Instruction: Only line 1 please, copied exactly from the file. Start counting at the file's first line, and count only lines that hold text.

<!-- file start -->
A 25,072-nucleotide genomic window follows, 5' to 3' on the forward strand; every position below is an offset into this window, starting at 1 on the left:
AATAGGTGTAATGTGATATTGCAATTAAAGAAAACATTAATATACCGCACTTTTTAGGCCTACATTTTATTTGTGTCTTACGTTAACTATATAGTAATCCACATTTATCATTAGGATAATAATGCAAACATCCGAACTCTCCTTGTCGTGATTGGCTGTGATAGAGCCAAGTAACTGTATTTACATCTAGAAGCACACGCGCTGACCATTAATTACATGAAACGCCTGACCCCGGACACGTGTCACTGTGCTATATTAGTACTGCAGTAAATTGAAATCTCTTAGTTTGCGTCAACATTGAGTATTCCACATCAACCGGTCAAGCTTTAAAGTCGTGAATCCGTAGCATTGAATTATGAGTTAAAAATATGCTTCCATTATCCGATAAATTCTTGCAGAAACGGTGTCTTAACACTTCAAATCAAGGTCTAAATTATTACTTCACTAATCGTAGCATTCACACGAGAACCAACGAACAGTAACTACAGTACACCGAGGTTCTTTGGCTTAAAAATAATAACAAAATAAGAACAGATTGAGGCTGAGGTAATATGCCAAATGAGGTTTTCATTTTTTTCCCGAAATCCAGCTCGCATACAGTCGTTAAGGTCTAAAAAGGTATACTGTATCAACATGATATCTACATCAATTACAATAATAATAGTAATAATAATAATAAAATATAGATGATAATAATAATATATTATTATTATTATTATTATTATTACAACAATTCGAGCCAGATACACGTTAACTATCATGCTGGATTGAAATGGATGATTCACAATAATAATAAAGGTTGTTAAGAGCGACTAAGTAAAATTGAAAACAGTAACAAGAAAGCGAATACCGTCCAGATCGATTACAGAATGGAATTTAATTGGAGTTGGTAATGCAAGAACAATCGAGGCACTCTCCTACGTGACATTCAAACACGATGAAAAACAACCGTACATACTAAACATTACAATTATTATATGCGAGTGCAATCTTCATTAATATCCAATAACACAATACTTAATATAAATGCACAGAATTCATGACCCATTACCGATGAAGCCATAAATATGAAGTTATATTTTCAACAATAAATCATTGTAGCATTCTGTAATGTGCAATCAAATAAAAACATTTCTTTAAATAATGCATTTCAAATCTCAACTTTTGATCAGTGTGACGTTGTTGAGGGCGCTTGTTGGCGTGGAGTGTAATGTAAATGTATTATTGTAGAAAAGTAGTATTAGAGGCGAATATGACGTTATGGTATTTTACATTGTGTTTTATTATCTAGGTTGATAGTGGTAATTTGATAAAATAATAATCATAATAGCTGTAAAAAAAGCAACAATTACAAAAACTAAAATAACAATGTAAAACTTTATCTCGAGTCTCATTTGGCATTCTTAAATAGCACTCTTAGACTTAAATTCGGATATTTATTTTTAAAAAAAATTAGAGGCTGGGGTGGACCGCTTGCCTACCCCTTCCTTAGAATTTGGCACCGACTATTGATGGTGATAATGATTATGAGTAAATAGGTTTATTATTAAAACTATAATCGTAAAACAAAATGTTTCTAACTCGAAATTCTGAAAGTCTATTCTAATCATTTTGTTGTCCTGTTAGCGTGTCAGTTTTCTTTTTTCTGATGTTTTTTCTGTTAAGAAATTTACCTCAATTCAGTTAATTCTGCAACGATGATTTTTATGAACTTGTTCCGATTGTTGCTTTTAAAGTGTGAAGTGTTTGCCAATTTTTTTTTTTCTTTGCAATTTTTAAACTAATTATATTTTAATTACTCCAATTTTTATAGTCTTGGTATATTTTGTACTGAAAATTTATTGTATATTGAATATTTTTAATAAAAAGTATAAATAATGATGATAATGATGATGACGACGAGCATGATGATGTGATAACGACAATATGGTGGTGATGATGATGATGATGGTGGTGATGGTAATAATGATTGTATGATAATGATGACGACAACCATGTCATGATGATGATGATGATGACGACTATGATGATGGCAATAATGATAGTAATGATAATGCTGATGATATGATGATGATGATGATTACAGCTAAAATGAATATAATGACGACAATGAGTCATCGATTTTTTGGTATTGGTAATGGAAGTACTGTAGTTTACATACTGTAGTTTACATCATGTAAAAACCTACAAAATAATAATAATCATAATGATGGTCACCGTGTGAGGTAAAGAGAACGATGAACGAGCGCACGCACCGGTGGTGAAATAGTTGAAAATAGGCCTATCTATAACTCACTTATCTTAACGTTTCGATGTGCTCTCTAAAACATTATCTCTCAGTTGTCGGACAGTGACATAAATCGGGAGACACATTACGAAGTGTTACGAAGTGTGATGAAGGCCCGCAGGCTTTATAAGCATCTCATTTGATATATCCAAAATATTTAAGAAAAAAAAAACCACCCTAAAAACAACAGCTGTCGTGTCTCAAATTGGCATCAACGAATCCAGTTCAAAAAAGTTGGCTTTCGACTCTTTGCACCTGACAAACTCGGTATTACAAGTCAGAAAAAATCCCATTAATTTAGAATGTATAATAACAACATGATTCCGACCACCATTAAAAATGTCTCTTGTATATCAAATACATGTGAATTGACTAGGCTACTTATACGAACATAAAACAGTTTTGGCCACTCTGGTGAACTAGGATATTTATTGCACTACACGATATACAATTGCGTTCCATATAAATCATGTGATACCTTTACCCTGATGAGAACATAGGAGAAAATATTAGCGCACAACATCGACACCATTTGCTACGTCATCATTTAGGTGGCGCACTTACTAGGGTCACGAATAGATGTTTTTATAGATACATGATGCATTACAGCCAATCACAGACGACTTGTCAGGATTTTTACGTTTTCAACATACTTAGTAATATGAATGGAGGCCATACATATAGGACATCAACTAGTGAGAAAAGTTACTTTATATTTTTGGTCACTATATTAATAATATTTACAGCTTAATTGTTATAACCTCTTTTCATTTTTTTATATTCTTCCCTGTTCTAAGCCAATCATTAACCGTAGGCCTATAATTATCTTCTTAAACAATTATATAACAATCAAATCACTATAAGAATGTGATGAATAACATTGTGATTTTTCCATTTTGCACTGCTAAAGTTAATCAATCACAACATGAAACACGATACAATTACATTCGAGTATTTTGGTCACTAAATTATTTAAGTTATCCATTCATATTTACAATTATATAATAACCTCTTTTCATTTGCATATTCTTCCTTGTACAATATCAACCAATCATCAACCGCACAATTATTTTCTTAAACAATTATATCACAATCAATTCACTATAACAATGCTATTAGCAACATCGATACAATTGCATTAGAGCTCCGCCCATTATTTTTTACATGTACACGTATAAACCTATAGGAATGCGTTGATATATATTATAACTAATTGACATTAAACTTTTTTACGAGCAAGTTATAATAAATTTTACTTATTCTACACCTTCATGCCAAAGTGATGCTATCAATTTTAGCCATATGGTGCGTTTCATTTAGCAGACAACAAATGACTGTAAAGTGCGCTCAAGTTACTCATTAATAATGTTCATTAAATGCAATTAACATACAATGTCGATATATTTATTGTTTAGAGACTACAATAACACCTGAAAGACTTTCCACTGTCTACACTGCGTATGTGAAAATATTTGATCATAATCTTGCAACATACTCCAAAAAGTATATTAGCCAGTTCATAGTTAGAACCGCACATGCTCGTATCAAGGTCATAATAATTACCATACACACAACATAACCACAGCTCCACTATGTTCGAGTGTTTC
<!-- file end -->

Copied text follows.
A 25,072-nucleotide genomic window follows, 5' to 3' on the forward strand; every position below is an offset into this window, starting at 1 on the left: